When Bruce Pigozzi got a call earlier this year asking him to donate to a charity for veterans, he felt good about mailing the organization a check for $50.
After all, the Michigan State University geography professor figured, the Michigan Veterans of America was a local charity and his donation would help a worthy cause.
He told them he’d be willing to make an annual donation.
And that’s when the warning flags began to go up.
’Tis the season for giving — and for caution.
With more than 1.5 million nonprofit organizations in the country — many depending on end-of-year giving to keep their financials in the black — competition for your generosity can be fierce.
And among the players, consumer advocates warn, could be scammers seeking creative ways to make a buck.
Just look at what happened to Pigozzi.
A week later, the charity sent him a second bill. And two months after that, they called and asked if he’d quadruple his original donation.
Fed up, Pigozzi complained to the state attorney general, who investigated and shut it down. Just this month, the man behind it was sentenced to prison for establishing fake charities and impersonating legitimate veterans organizations for his personal gain.
“It’s very sad,” Pigozzi said. “They were preying on everybody’s best natures. I was pleased that they nailed him.”
Before writing your own check this season, how can you make sure your money is actually going to a legitimate cause and that your gift will make a difference?
Do your homework, experts say.
“There is a disproportionate amount of charitable solicitation from now until the end of the year, both because they’re counting on the spirit of giving during the holiday season and also because people may be thinking of charitable donations for income tax purposes,” said Kansas Attorney General Derek Schmidt.
“It’s a very timely issue right now, and people need to be aware.”
Missouri Attorney General Chris Koster also cautioned that donors should be informed about their local charities.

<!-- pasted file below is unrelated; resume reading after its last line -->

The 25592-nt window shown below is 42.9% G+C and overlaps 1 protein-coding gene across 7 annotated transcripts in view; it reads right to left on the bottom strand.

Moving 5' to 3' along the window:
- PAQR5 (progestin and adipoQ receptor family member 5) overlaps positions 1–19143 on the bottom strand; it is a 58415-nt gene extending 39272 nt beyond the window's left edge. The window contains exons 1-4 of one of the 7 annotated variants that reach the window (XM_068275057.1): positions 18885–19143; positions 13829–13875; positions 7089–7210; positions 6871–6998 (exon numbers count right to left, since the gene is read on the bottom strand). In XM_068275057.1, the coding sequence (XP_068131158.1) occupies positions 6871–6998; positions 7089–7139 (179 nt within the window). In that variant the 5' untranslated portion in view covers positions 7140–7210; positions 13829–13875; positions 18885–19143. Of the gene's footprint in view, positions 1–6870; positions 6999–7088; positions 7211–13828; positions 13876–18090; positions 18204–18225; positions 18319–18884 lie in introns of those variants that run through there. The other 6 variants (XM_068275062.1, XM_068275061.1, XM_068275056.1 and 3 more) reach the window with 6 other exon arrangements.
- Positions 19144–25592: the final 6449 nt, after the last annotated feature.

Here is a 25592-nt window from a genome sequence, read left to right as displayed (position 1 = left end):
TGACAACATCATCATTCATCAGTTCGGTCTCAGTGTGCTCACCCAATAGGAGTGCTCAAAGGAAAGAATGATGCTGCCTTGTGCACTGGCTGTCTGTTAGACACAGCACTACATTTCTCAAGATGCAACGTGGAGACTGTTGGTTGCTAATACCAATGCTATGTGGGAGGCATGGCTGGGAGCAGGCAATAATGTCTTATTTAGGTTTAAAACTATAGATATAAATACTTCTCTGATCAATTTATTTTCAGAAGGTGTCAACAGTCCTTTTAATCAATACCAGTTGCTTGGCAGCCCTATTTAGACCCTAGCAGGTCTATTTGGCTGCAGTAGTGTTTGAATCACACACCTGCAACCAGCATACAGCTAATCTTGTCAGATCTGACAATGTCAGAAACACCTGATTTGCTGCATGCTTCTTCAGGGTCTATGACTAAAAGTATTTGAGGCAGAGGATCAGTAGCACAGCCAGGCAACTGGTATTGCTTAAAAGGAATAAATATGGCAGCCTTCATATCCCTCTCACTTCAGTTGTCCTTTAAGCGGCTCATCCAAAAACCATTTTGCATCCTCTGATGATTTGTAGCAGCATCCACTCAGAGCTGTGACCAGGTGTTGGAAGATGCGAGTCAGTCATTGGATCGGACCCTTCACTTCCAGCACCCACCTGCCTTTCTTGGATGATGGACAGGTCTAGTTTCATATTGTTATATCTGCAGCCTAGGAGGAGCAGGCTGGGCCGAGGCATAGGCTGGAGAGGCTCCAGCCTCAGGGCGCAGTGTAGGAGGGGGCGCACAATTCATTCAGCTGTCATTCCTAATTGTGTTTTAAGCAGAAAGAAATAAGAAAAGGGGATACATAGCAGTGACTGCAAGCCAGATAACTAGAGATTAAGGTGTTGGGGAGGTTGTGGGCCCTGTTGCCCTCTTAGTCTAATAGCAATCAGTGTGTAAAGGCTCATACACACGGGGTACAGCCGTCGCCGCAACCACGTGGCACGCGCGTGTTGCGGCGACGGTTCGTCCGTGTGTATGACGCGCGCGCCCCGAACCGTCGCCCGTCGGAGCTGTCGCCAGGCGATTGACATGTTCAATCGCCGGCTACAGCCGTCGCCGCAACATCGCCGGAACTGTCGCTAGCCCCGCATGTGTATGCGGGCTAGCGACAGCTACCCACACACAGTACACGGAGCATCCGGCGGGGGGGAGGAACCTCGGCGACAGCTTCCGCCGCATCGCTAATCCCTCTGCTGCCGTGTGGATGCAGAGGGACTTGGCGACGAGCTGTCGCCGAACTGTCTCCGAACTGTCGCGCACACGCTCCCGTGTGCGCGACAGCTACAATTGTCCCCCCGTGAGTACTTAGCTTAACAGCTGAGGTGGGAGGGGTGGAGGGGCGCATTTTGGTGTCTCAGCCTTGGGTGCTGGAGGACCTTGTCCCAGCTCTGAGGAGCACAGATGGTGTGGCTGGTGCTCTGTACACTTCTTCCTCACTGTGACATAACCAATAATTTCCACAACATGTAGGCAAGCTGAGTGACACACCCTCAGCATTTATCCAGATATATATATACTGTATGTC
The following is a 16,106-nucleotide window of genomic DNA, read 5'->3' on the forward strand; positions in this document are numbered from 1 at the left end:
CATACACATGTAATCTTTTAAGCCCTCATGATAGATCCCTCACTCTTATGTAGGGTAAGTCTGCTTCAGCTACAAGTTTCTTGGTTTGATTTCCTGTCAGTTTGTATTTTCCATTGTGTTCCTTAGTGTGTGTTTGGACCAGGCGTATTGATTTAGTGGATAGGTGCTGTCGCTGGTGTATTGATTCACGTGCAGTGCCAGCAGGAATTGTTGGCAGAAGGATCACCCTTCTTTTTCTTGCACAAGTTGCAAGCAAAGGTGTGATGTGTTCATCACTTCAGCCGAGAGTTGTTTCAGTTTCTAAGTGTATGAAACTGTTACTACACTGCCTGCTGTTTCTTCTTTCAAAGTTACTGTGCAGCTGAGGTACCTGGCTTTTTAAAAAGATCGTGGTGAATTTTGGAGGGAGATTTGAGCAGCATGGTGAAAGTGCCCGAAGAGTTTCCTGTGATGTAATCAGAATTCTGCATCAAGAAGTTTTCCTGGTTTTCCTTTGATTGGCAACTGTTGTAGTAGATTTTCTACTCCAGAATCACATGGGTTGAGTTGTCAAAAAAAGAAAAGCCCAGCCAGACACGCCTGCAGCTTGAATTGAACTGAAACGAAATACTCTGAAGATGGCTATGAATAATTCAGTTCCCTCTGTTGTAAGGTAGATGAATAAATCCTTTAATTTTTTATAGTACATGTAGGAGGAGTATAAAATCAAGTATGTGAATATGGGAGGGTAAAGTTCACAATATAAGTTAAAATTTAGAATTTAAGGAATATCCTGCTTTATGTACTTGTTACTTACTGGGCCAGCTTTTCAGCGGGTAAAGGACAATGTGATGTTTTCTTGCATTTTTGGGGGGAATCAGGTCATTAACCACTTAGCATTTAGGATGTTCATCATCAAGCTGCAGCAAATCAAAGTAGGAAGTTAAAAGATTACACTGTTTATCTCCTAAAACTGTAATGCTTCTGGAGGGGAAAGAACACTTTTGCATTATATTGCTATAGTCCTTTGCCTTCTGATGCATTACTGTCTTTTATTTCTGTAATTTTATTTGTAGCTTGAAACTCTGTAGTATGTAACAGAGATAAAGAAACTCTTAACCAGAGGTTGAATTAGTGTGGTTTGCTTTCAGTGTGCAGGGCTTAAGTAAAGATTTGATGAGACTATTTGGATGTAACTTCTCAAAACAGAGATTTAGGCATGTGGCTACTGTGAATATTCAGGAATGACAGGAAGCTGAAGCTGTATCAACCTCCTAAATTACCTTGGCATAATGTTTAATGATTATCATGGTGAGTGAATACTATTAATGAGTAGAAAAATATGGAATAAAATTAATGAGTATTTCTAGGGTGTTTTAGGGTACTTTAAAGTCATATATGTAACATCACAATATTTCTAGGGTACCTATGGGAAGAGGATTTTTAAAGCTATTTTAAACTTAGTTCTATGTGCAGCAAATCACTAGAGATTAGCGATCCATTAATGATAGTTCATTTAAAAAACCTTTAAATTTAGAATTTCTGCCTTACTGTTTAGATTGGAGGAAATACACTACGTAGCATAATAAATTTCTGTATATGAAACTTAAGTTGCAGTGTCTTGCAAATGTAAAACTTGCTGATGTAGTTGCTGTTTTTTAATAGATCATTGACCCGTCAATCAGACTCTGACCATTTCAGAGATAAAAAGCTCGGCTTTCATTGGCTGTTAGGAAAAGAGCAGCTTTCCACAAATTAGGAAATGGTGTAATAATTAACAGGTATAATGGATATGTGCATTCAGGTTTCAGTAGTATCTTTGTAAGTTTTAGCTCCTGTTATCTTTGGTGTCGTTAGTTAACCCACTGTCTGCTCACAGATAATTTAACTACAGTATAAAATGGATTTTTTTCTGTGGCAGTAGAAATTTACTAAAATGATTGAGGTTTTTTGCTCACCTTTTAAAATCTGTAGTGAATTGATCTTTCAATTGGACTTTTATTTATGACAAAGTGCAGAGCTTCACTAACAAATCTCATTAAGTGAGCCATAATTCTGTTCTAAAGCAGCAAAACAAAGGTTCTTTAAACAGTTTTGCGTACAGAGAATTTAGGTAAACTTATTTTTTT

“Most people like to help local organizations, especially during the holidays, and scam artists will not hesitate to take advantage of your kindness,” he said.
Charities depend on donors, and even in tough economic times those donors are coming through. Americans made $299 billion in charitable contributions in 2011, up from $287 billion in 2010, according to the Giving USA Foundation.
But questionable charities are all around.
In August, the Better Business Bureau in St. Louis warned donors about a charity purportedly founded to assist U.S. military veterans and their families. The charity, Veterans Relief Network, had addresses in Kansas City and Indiana and was using a for-profit fundraising consultant called Precision Performance Marketing to help several organizations raise millions of dollars.
Financial documents aren’t yet on file for the charity because it is relatively new, but records of the other charities that the consultant was raising money for showed that most of the donations had gone to pay for the fundraising instead of helping those in need, the BBB said. Some of the charities were only receiving between 3 and 11 cents of each dollar that was donated to them, the bureau said.
“Donors have every right to question whether charities using Precision Performance Marketing are raising money to help further their missions or to provide a steady stream of income to Precision Performance Marketing and its owners,” said Chris Thetford, a spokesman for the Better Business Bureau in St. Louis.